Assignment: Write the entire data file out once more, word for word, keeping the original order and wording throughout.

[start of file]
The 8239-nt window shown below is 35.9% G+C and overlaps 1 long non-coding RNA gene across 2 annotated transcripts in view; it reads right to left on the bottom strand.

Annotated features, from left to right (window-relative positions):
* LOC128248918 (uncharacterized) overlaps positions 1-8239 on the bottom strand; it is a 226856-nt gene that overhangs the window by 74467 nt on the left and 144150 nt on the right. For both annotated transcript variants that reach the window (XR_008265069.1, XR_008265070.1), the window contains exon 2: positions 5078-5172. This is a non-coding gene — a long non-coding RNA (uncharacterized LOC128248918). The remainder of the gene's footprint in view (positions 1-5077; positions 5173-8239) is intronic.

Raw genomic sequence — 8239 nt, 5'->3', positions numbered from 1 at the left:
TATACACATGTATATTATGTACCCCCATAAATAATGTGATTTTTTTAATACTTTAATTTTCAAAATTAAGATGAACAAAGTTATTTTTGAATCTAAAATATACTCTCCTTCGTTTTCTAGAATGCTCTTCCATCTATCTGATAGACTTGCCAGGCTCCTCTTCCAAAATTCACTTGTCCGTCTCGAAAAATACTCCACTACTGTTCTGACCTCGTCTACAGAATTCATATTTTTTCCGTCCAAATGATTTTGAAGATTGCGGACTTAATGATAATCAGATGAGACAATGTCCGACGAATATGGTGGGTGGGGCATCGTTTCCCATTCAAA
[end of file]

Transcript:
The 8239-nt window shown below is 35.9% G+C and overlaps 1 long non-coding RNA gene across 2 annotated transcripts in view; it reads right to left on the bottom strand.

Annotated features, from left to right (window-relative positions):
* LOC128248918 (uncharacterized) overlaps positions 1-8239 on the bottom strand; it is a 226856-nt gene that overhangs the window by 74467 nt on the left and 144150 nt on the right. For both annotated transcript variants that reach the window (XR_008265069.1, XR_008265070.1), the window contains exon 2: positions 5078-5172. This is a non-coding gene — a long non-coding RNA (uncharacterized LOC128248918). The remainder of the gene's footprint in view (positions 1-5077; positions 5173-8239) is intronic.

Raw genomic sequence — 8239 nt, 5'->3', positions numbered from 1 at the left:
TATACACATGTATATTATGTACCCCCATAAATAATGTGATTTTTTTAATACTTTAATTTTCAAAATTAAGATGAACAAAGTTATTTTTGAATCTAAAATATACTCTCCTTCGTTTTCTAGAATGCTCTTCCATCTATCTGATAGACTTGCCAGGCTCCTCTTCCAAAATTCACTTGTCCGTCTCGAAAAATACTCCACTACTGTTCTGACCTCGTCTACAGAATTCATATTTTTTCCGTCCAAATGATTTTGAAGATTGCGGACTTAATGATAATCAGATGAGACAATGTCCGACGAATATGGTGGGTGGGGCATCGTTTCCCATTCAAA